Less Than 40% of Workers Feel Their Retirement Savings Are on Track
A recent Federal Reserve Board study shows that less than half of non-retired adults feel confident about their retirement savings
According to a May 2018 report from the Federal Reserve Board, less than 40% of non-retired adults think their retirement savings are on track — while over 40% feel their savings are not on course, and about 20% are not sure.
The “Report on the Economic Well-Being of US Households in 2017” draws from the Board’s fifth annual Survey of Household Economics and Decision-Making, which polled more than 12,000 people in November and December 2017.
Respondents’ answers varied with the amount of current savings and time remaining until retirement.
- 71% of respondents ages 18-29 with at least $10,000 set aside for retirement reported confidence that their savings were on track.
- 67% of respondents ages 40-49 with at least $100,000 saved agreed that their retirement savings were on course.
- And of those with at least $500,000 of savings, nine in 10 respondents considered themselves on track, regardless of age.
Early withdrawals from retirement accounts
According to the report, some respondents withdrew money from their retirement accounts early for purposes other than retirement. Overall, 5% of non-retirees borrowed money from their retirement accounts in the past year, 4% have permanently withdrawn funds and 1% have done both. Perhaps not surprisingly, those who took early withdrawals were less likely to view their retirement savings as on track than those who had not — 27% versus 39%, respectively.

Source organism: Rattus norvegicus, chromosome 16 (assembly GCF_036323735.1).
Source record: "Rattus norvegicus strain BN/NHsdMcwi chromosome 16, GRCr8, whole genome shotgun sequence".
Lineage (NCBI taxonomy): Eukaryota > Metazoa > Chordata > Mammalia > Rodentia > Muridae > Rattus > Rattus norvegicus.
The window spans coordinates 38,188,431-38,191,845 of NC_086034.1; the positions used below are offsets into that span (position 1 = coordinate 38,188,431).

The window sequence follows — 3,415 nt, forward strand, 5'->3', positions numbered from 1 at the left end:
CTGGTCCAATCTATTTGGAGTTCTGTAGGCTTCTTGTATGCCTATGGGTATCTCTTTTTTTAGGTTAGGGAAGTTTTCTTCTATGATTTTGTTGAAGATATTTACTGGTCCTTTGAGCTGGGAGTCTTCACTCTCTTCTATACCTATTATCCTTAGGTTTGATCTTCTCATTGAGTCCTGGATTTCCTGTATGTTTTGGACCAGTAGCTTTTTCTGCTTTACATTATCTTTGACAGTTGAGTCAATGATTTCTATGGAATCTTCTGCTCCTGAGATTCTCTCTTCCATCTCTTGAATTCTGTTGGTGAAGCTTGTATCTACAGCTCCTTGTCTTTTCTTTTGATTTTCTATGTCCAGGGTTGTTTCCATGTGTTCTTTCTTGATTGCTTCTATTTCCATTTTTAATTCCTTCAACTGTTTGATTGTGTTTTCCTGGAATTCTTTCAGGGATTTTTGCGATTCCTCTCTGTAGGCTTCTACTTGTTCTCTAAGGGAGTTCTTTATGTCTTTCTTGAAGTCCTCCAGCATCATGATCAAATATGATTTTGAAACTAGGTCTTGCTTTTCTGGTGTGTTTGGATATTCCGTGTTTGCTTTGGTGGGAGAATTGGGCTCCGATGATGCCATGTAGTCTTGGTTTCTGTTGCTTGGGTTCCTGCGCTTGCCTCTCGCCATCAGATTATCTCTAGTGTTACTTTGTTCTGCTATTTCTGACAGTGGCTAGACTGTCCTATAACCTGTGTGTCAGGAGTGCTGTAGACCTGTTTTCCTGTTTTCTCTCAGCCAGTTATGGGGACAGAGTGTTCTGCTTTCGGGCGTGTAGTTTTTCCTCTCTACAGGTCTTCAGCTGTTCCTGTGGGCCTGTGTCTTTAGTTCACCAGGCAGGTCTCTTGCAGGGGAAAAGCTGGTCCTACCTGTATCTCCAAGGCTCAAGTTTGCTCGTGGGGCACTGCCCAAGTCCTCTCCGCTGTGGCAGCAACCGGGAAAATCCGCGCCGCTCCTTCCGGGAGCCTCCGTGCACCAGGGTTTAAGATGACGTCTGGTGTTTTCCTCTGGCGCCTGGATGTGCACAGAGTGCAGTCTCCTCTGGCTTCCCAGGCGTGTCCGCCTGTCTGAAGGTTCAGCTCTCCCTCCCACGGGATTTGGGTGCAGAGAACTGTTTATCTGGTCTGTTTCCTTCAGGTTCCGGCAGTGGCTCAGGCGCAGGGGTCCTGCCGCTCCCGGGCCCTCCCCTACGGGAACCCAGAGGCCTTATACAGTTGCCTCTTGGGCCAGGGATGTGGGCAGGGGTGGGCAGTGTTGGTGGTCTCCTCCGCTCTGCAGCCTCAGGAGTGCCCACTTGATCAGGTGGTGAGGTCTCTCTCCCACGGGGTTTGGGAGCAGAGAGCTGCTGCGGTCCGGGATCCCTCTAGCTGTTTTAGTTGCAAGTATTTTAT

Self-directed retirement savings
Among those with self-directed retirement savings (including 401(k)s, individual retirement accounts [IRAs] and savings outside of formal retirement accounts), comfort in managing these investments is mixed. The report found that 60% of non-retirees with these accounts reported little or no comfort in managing their investments. On average, women of all education levels and less-educated men are less comfortable managing their retirement investments than other groups. The report also noted that — based on the replies by respondents to five basic questions about finances — people who feel comfortable managing their investments may or may not have the actual knowledge to do so.
Retirement timelines and income considerations
In choosing when to retire, respondents most commonly cited a desire to do other things besides work and also spend more time with family. However, poor health was cited as a contributing factor for 40% of retirements before age 62 and one-third of retirements between ages 62 and 64. Nearly 25% of those who retired before age 65 said the lack of available work contributed to their decision.
For income in retirement, in 2017 86% of retirees in 2017 received Social Security benefits; 56% drew on a defined benefit (DB) plan, and 58% used savings from an IRA, 401(k) or other defined contribution (DC) plan. The types of retirement savings for current retirees differ substantially from non-retirees, for whom DC plans are much more common than DB plans.
Overall, the report notes that economic well-being has generally improved over the past five years, with 74% of adults reporting that they were doing at least okay financially in 2017 — up 10 percentage points from the first survey in 2013. Despite these improvements, the report emphasizes that notable differences remain across race, ethnicity, education groups and locations.
PlanSponsor, “Fed report offers picture of retirement readiness situation in America,” Rebecca Moore, May 23, 2018
NAPA Net, “Many adults feel behind in their retirement savings, Fed survey shows,” Ted Godbout, May 25, 2018